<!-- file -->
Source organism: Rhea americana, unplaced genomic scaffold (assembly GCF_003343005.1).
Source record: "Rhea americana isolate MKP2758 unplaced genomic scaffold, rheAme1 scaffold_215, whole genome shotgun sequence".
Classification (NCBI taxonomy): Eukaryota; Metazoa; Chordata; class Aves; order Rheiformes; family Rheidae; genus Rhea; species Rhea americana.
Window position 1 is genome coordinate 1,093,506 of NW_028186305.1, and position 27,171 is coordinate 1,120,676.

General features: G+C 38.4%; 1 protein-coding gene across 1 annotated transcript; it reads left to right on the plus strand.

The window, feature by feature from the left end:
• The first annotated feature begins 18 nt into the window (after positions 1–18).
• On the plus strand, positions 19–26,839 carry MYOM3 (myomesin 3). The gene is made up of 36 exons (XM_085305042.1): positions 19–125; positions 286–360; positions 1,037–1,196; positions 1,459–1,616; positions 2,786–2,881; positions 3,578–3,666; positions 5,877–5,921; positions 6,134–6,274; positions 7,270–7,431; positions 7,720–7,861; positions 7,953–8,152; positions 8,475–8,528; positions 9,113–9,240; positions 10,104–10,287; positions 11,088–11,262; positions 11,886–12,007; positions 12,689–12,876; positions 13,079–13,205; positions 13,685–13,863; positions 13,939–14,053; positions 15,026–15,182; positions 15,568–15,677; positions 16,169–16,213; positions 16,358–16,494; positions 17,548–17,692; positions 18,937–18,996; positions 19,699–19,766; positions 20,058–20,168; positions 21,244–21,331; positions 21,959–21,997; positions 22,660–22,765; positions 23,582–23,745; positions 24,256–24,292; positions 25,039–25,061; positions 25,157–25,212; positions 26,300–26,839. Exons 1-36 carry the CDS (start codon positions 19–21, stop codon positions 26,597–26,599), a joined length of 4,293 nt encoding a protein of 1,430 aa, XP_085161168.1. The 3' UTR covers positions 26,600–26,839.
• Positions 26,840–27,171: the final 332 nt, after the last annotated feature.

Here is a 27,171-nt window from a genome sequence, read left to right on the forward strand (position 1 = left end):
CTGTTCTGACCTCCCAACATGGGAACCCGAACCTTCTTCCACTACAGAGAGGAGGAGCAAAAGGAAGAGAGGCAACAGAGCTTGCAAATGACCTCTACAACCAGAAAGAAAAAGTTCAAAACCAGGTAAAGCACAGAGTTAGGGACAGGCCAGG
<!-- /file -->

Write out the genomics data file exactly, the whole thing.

Source organism: Rhea americana, unplaced genomic scaffold (assembly GCF_003343005.1).
Source record: "Rhea americana isolate MKP2758 unplaced genomic scaffold, rheAme1 scaffold_215, whole genome shotgun sequence".
Classification (NCBI taxonomy): Eukaryota; Metazoa; Chordata; class Aves; order Rheiformes; family Rheidae; genus Rhea; species Rhea americana.
Window position 1 is genome coordinate 1,093,506 of NW_028186305.1, and position 27,171 is coordinate 1,120,676.

General features: G+C 38.4%; 1 protein-coding gene across 1 annotated transcript; it reads left to right on the plus strand.

The window, feature by feature from the left end:
• The first annotated feature begins 18 nt into the window (after positions 1–18).
• On the plus strand, positions 19–26,839 carry MYOM3 (myomesin 3). The gene is made up of 36 exons (XM_085305042.1): positions 19–125; positions 286–360; positions 1,037–1,196; positions 1,459–1,616; positions 2,786–2,881; positions 3,578–3,666; positions 5,877–5,921; positions 6,134–6,274; positions 7,270–7,431; positions 7,720–7,861; positions 7,953–8,152; positions 8,475–8,528; positions 9,113–9,240; positions 10,104–10,287; positions 11,088–11,262; positions 11,886–12,007; positions 12,689–12,876; positions 13,079–13,205; positions 13,685–13,863; positions 13,939–14,053; positions 15,026–15,182; positions 15,568–15,677; positions 16,169–16,213; positions 16,358–16,494; positions 17,548–17,692; positions 18,937–18,996; positions 19,699–19,766; positions 20,058–20,168; positions 21,244–21,331; positions 21,959–21,997; positions 22,660–22,765; positions 23,582–23,745; positions 24,256–24,292; positions 25,039–25,061; positions 25,157–25,212; positions 26,300–26,839. Exons 1-36 carry the CDS (start codon positions 19–21, stop codon positions 26,597–26,599), a joined length of 4,293 nt encoding a protein of 1,430 aa, XP_085161168.1. The 3' UTR covers positions 26,600–26,839.
• Positions 26,840–27,171: the final 332 nt, after the last annotated feature.

Here is a 27,171-nt window from a genome sequence, read left to right on the forward strand (position 1 = left end):
CTGTTCTGACCTCCCAACATGGGAACCCGAACCTTCTTCCACTACAGAGAGGAGGAGCAAAAGGAAGAGAGGCAACAGAGCTTGCAAATGACCTCTACAACCAGAAAGAAAAAGTTCAAAACCAGGTAAAGCACAGAGTTAGGGACAGGCCAGG